Food: More Than Nourishment

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It’s vital to our health and wellbeing; it’s an emotional part of our lives; and it’s core to our Canadian economy.

Many of us might recall the news of a recent food plant closure and the impact this has on jobs and communities. Or, that food processing in Canada has a trade deficit of $6.8 billion — further processed food imports have been consistently exceeding our exports, and the deficit continues to rise.

Food processing in Canada has a trade deficit of $6.8 billion

Food processing in Canada has a trade deficit of $6.8 billion

We need to understand what’s happening here, but there are inspiring stories, too. Canada’s food industry has a legacy of innovation and global excellence. Our food companies are also investing and creating great tasting new products sourced from quality ingredients from across Canada. Food processors provide farmers and ranchers with a channel to market for nearly 40 per cent of all of this country’s agricultural production.

Food is integral to our Canadian economy — it’s the number-1 manufacturing sector by number of employees and, lately, number-1 in terms of GDP — and is even larger than our auto manufacturing sector. It’s time Canadians recognize this.

The food industry has undergone significant restructuring, in many cases to consolidate manufacturing and cope with an ever-changing marketplace. Despite the challenges, there are companies that are resilient and thriving; they’ve tapped into the right combination of factors to do so.

The Canadian Agri-Food Policy Institute (CAPI) asked leading business schools to build 13 case studies on successful Canadian food manufacturing companies to answer one question — why are they successful? These companies span the country from family-owned to larger publicly listed companies and multinationals. Together, they display some strikingly common characteristics.

The Canadian Agri-Food Policy Institute (CAPI) is an independent, non-partisan think tank and catalyst for agri-food policy in Canada.

The Canadian Agri-Food Policy Institute (CAPI) is an independent, non-partisan think tank and catalyst for agri-food policy in Canada.

First, without clarity of purpose from the CEO and senior leaders, companies cannot thrive. Ferreros Canadian-led North American operations are focused on producing truly unique products that are virtually impossible to duplicate. And Bonduelle Americas’ focus on harnessing the value chain in processing frozen vegetables sets it apart from competitors. These and the other companies truly make their purpose come alive with employees, suppliers and customers.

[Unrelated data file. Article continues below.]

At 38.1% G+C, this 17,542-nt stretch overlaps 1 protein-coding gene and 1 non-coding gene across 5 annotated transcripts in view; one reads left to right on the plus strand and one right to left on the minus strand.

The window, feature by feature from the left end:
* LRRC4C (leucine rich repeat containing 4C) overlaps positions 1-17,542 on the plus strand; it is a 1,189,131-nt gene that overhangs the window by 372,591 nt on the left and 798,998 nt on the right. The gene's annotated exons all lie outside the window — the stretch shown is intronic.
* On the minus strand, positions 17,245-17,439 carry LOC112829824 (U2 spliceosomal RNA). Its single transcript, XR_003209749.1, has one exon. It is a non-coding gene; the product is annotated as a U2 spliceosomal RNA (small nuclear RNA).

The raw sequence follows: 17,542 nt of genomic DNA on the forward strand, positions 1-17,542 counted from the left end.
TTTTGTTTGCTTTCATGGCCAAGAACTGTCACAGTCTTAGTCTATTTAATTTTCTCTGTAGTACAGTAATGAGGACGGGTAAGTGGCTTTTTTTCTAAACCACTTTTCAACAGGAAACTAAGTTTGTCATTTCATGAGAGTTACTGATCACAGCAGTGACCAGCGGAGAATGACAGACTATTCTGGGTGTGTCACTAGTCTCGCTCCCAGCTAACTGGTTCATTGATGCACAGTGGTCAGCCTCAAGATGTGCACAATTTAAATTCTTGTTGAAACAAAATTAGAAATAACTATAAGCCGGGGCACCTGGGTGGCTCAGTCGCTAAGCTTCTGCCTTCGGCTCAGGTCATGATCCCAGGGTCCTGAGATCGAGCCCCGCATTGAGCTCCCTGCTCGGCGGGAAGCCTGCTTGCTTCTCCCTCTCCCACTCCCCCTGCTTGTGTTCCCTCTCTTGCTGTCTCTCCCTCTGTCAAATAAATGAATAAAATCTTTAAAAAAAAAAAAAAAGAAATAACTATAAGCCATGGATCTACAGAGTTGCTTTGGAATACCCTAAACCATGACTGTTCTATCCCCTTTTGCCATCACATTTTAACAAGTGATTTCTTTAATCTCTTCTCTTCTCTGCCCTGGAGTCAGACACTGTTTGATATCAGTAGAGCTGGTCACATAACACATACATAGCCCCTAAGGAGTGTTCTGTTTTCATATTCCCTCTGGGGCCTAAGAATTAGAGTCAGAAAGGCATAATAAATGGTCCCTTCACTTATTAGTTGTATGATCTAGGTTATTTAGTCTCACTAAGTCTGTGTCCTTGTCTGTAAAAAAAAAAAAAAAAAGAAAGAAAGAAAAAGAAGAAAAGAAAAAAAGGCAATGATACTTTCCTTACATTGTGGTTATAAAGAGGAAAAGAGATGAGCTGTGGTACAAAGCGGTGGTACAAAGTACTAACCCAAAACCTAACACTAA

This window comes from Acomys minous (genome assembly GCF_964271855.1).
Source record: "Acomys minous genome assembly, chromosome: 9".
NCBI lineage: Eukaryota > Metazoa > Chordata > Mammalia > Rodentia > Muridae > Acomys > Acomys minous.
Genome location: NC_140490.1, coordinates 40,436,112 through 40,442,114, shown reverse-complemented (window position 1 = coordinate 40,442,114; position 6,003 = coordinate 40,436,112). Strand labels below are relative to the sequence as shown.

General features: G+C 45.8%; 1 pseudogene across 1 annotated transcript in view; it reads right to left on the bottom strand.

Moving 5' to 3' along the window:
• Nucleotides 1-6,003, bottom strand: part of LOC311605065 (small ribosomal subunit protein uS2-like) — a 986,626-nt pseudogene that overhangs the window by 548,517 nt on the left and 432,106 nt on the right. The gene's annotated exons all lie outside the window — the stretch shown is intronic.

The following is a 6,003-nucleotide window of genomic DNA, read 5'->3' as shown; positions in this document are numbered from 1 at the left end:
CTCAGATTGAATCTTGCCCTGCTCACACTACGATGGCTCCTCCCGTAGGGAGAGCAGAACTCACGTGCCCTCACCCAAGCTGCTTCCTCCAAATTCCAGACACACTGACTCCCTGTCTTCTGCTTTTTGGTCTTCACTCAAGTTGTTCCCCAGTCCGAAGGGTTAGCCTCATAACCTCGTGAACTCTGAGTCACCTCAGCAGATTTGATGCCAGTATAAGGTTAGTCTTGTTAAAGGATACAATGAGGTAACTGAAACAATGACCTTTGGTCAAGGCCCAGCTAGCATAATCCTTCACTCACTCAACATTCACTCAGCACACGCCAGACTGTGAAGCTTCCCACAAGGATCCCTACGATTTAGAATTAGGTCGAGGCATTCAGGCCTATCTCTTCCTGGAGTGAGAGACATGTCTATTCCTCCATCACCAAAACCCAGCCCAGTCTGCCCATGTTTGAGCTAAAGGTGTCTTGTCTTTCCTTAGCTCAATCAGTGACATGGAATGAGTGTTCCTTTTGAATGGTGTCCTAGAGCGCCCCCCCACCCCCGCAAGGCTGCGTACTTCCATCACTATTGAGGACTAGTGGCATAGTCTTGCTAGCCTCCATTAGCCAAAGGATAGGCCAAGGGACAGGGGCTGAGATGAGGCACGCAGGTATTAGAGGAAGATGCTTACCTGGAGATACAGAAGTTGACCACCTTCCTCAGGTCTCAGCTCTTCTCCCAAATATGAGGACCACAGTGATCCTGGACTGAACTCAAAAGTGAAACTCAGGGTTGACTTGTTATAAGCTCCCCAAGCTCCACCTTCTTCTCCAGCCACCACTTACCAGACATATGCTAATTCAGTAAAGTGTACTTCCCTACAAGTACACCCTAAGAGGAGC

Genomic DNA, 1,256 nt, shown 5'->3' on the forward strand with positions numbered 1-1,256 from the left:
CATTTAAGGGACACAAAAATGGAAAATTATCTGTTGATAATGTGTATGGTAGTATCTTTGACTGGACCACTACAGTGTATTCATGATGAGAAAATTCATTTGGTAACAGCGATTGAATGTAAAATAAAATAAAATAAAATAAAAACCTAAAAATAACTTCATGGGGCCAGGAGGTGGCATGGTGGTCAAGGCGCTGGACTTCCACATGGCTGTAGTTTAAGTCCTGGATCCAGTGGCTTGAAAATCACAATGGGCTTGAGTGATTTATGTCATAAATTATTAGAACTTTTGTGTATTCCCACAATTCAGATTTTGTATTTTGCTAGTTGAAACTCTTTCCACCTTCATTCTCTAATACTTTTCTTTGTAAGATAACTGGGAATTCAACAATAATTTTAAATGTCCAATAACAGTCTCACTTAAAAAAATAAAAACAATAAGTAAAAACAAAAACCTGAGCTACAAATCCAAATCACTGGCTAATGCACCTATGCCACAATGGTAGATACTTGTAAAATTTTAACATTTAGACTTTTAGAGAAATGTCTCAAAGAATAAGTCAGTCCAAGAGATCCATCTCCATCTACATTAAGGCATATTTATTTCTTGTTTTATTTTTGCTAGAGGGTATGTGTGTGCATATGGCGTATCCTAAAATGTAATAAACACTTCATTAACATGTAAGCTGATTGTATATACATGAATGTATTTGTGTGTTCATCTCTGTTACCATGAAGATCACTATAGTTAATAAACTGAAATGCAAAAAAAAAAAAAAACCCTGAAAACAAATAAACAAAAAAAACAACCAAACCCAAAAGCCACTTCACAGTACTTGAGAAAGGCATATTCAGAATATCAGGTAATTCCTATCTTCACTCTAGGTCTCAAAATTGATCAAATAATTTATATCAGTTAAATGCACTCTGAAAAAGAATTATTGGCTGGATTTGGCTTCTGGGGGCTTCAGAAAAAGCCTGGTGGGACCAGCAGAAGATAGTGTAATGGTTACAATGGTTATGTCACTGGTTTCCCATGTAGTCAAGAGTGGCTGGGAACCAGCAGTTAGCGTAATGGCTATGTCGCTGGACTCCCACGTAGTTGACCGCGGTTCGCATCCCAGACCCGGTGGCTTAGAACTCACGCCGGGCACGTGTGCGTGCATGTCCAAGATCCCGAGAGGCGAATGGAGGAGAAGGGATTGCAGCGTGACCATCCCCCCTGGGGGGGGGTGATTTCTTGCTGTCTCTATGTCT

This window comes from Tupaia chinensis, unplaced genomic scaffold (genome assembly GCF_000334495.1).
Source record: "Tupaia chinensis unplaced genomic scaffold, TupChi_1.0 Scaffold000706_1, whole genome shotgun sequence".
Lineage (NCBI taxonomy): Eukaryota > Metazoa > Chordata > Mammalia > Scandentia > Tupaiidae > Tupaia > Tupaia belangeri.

Companies with layers of uniqueness are able to differentiate themselves — it’s the essence of innovation. Quebec’s Domaine Pinnacle is a family-owned company that quickly became the largest global producer of ice cider by defying boundaries and creating a new category. Saskatchewan-based InfraReady excels at delivering innovative grain and pulse products to global customers and backs them by meeting a long list of quality standards, including kosher and halal. Multiple points of differentiation make companies competitive.

Quality relationships with stakeholders propel businesses forward. Alberta’s Heritage Frozen Foods, makers of the popular Cheemo perogy brand, prides itself on its relationships with Alberta potato growers and with grocery retailers who manage the freezer space. Group Leclerc, a leader in the cookies and snack bars business, strives to enhance relationships with technical and research institutions to drive product innovation.

Makers of the popular Cheemo perogy brand prides itself on its relationships with Alberta potato growers

Makers of the popular Cheemo perogy brand prides itself on its relationships with Alberta potato growers

The profiled companies revealed their ‘‘secret sauce" to uniquely position themselves for growth. While they have seemingly overcome the challenges facing the sector as a whole — exchange rate swings, regulatory complexities, pressures on margins and shifting consumer preferences — there are no assurances that we can continue to nurture or attract these companies in the future.

This is why the fourth factor of success is so important — supportive external conditions. We need food manufacturing companies to excel here because this is a leading economic sector. Global consumers should increasingly want what Canada has to offer: good, safe, nutritious and sustainably produced food. Ensuring that Canadian food companies can be globally competitive and meet such consumer food needs is key. Government at all levels needs to work together on the conditions required to support these companies. It starts by acknowledging that this is the largest manufacturing sector in Canada. Companies need to do their part — and these case examples point the way.

It’s time we show our Canadian pride and be smart by recognizing what our food industry can do for our economy and communities across this country for generations to come.

 
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